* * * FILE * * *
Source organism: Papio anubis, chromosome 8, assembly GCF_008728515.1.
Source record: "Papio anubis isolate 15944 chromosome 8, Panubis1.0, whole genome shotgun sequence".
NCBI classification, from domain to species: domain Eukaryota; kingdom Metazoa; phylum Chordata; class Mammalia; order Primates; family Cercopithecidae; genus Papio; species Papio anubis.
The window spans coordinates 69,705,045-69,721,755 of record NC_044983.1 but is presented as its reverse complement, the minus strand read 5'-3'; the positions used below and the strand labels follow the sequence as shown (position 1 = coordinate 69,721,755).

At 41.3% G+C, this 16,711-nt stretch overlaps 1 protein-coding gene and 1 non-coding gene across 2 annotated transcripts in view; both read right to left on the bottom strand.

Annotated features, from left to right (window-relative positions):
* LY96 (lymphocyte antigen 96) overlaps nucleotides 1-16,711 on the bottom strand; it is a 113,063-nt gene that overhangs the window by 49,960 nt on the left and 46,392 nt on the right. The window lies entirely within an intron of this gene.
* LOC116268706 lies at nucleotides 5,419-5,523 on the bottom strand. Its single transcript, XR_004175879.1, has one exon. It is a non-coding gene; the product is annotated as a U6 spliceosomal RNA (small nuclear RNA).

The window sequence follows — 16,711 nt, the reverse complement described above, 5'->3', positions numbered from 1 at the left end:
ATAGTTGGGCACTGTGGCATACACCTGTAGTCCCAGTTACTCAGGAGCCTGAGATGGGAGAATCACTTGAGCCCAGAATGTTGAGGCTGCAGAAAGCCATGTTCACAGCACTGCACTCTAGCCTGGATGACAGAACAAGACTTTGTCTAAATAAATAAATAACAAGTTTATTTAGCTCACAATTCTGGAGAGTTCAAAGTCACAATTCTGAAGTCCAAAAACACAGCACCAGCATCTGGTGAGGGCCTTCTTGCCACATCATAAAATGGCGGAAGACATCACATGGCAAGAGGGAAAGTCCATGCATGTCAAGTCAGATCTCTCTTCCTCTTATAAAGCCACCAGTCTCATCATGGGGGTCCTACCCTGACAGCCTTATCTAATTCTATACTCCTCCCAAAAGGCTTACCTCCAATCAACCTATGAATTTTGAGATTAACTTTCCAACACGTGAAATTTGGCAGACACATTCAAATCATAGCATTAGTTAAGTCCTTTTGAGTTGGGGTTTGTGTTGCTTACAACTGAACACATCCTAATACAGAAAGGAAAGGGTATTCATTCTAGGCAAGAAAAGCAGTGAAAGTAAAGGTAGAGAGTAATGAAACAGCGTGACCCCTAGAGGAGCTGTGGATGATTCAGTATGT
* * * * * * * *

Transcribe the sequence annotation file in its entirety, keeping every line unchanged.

Source organism: Papio anubis, chromosome 8, assembly GCF_008728515.1.
Source record: "Papio anubis isolate 15944 chromosome 8, Panubis1.0, whole genome shotgun sequence".
NCBI classification, from domain to species: domain Eukaryota; kingdom Metazoa; phylum Chordata; class Mammalia; order Primates; family Cercopithecidae; genus Papio; species Papio anubis.
The window spans coordinates 69,705,045-69,721,755 of record NC_044983.1 but is presented as its reverse complement, the minus strand read 5'-3'; the positions used below and the strand labels follow the sequence as shown (position 1 = coordinate 69,721,755).

At 41.3% G+C, this 16,711-nt stretch overlaps 1 protein-coding gene and 1 non-coding gene across 2 annotated transcripts in view; both read right to left on the bottom strand.

Annotated features, from left to right (window-relative positions):
* LY96 (lymphocyte antigen 96) overlaps nucleotides 1-16,711 on the bottom strand; it is a 113,063-nt gene that overhangs the window by 49,960 nt on the left and 46,392 nt on the right. The window lies entirely within an intron of this gene.
* LOC116268706 lies at nucleotides 5,419-5,523 on the bottom strand. Its single transcript, XR_004175879.1, has one exon. It is a non-coding gene; the product is annotated as a U6 spliceosomal RNA (small nuclear RNA).

The window sequence follows — 16,711 nt, the reverse complement described above, 5'->3', positions numbered from 1 at the left end:
ATAGTTGGGCACTGTGGCATACACCTGTAGTCCCAGTTACTCAGGAGCCTGAGATGGGAGAATCACTTGAGCCCAGAATGTTGAGGCTGCAGAAAGCCATGTTCACAGCACTGCACTCTAGCCTGGATGACAGAACAAGACTTTGTCTAAATAAATAAATAACAAGTTTATTTAGCTCACAATTCTGGAGAGTTCAAAGTCACAATTCTGAAGTCCAAAAACACAGCACCAGCATCTGGTGAGGGCCTTCTTGCCACATCATAAAATGGCGGAAGACATCACATGGCAAGAGGGAAAGTCCATGCATGTCAAGTCAGATCTCTCTTCCTCTTATAAAGCCACCAGTCTCATCATGGGGGTCCTACCCTGACAGCCTTATCTAATTCTATACTCCTCCCAAAAGGCTTACCTCCAATCAACCTATGAATTTTGAGATTAACTTTCCAACACGTGAAATTTGGCAGACACATTCAAATCATAGCATTAGTTAAGTCCTTTTGAGTTGGGGTTTGTGTTGCTTACAACTGAACACATCCTAATACAGAAAGGAAAGGGTATTCATTCTAGGCAAGAAAAGCAGTGAAAGTAAAGGTAGAGAGTAATGAAACAGCGTGACCCCTAGAGGAGCTGTGGATGATTCAGTATGT